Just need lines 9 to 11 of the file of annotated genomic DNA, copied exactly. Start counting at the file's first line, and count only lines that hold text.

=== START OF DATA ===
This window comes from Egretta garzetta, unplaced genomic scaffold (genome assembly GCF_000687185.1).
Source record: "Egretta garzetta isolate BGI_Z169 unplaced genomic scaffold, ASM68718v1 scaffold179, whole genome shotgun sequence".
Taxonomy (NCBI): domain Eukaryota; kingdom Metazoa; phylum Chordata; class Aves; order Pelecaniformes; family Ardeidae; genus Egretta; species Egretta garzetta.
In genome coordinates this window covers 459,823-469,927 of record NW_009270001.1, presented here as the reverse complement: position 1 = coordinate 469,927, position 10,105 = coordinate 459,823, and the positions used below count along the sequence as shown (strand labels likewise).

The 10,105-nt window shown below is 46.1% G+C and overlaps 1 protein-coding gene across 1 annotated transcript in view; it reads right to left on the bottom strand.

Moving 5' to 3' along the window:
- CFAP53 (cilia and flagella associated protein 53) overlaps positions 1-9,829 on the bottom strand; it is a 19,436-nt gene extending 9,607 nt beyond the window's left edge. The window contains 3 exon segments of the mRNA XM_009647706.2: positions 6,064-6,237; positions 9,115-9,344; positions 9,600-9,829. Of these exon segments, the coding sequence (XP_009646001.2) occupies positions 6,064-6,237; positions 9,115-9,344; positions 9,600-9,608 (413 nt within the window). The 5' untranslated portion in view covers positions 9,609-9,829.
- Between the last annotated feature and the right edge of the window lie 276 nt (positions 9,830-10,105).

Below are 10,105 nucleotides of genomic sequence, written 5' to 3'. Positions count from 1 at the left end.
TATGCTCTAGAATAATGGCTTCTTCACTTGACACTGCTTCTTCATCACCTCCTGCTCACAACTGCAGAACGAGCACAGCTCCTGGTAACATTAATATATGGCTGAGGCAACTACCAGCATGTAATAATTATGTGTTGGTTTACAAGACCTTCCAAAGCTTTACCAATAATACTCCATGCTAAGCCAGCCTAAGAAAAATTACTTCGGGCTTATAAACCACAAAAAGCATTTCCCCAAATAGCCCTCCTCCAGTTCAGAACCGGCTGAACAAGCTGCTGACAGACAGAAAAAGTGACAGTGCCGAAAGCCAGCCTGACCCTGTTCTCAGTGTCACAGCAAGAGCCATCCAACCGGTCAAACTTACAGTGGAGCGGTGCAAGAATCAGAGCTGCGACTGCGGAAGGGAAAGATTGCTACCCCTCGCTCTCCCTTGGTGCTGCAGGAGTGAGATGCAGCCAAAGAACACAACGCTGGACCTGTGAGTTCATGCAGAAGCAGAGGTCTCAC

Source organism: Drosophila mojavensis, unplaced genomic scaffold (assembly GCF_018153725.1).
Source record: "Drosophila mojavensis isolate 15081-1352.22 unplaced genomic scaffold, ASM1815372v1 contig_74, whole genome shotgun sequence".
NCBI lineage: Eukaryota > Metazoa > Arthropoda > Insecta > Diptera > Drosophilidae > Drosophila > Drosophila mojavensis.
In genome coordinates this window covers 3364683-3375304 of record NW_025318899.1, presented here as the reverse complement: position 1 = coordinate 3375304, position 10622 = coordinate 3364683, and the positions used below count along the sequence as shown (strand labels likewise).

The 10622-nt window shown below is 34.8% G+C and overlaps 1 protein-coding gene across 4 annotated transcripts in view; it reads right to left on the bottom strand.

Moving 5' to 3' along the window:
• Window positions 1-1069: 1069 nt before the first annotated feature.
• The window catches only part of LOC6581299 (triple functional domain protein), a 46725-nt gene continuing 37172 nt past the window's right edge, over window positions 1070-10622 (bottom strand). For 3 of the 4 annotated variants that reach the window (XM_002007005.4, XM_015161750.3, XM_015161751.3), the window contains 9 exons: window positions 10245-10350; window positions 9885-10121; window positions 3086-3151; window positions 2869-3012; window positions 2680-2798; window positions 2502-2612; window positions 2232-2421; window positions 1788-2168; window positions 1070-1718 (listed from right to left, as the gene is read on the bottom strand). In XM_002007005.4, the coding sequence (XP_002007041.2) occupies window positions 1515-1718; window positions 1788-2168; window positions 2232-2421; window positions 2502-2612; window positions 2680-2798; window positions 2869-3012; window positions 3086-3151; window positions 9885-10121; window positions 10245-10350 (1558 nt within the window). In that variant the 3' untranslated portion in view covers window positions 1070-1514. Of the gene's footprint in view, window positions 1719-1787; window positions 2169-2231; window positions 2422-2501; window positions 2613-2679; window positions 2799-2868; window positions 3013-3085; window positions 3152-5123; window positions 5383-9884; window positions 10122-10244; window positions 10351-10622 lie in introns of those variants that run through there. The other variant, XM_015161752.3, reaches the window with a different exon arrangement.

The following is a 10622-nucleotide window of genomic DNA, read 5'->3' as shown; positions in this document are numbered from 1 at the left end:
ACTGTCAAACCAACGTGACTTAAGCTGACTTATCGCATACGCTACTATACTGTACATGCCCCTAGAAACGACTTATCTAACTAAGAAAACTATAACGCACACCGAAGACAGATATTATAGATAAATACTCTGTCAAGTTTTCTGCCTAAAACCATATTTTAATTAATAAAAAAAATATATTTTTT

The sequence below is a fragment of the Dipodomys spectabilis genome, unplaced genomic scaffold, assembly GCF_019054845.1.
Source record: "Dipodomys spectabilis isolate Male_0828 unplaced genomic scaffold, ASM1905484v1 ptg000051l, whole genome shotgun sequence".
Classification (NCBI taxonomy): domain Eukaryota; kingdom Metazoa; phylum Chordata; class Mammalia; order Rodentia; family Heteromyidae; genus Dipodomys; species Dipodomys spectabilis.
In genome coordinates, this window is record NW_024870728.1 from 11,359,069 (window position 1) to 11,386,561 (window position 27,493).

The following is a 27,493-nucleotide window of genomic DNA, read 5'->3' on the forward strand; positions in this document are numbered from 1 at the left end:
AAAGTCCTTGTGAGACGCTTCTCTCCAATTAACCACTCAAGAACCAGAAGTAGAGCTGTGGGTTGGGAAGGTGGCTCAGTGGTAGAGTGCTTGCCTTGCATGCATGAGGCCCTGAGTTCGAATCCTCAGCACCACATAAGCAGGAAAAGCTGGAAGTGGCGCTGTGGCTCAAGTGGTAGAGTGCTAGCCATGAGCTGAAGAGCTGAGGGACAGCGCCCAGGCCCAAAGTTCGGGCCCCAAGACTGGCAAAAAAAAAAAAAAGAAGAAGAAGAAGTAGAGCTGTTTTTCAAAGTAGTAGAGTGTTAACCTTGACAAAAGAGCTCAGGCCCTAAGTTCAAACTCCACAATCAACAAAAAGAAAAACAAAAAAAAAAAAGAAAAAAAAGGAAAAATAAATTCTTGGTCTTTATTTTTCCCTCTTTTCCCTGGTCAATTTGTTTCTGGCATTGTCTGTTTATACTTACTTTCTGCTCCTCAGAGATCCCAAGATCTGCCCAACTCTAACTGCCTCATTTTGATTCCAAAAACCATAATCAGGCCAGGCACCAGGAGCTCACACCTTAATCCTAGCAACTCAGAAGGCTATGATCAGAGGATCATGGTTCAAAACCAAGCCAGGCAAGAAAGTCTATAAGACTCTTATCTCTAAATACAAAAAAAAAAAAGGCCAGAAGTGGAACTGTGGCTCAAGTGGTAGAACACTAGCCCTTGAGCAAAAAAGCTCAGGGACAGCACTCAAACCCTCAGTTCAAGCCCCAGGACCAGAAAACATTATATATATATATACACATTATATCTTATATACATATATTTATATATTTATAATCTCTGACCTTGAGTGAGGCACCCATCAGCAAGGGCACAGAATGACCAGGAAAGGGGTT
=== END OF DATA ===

Below are 10,105 nucleotides of genomic sequence, written 5' to 3'. Positions count from 1 at the left end.
TATGCTCTAGAATAATGGCTTCTTCACTTGACACTGCTTCTTCATCACCTCCTGCTCACAACTGCAGAACGAGCACAGCTCCTGGTAACATTAATATATGGCTGAGGCAACTACCAGCATGTAATAATTATGTGTTGGTTTACAAGACCTTCCAAAGCTTTACCAATAATACTCCATGCTAAGCCAGCCTAAGAAAAATTACTTCGGGCTTATAAACCACAAAAAGCATTTCCCCAAATAGCCCTCCTCCAGTTCAGAACCGGCTGAACAAGCTGCTGACAGACAGAAAAAGTGACAGTGCCGAAAGCCAGCCTGACCCTGTTCTCAGTGTCACAGCAAGAGCCATCCAACCGGTCAAACTTACAGTGGAGCGGTGCAAGAATCAGAGCTGCGACTGCGGAAGGGAAAGATTGCTACCCCTCGCTCTCCCTTGGTGCTGCAGGAGTGAGATGCAGCCAAAGAACACAACGCTGGACCTGTGAGTTCATGCAGAAGCAGAGGTCTCAC

Source organism: Drosophila mojavensis, unplaced genomic scaffold (assembly GCF_018153725.1).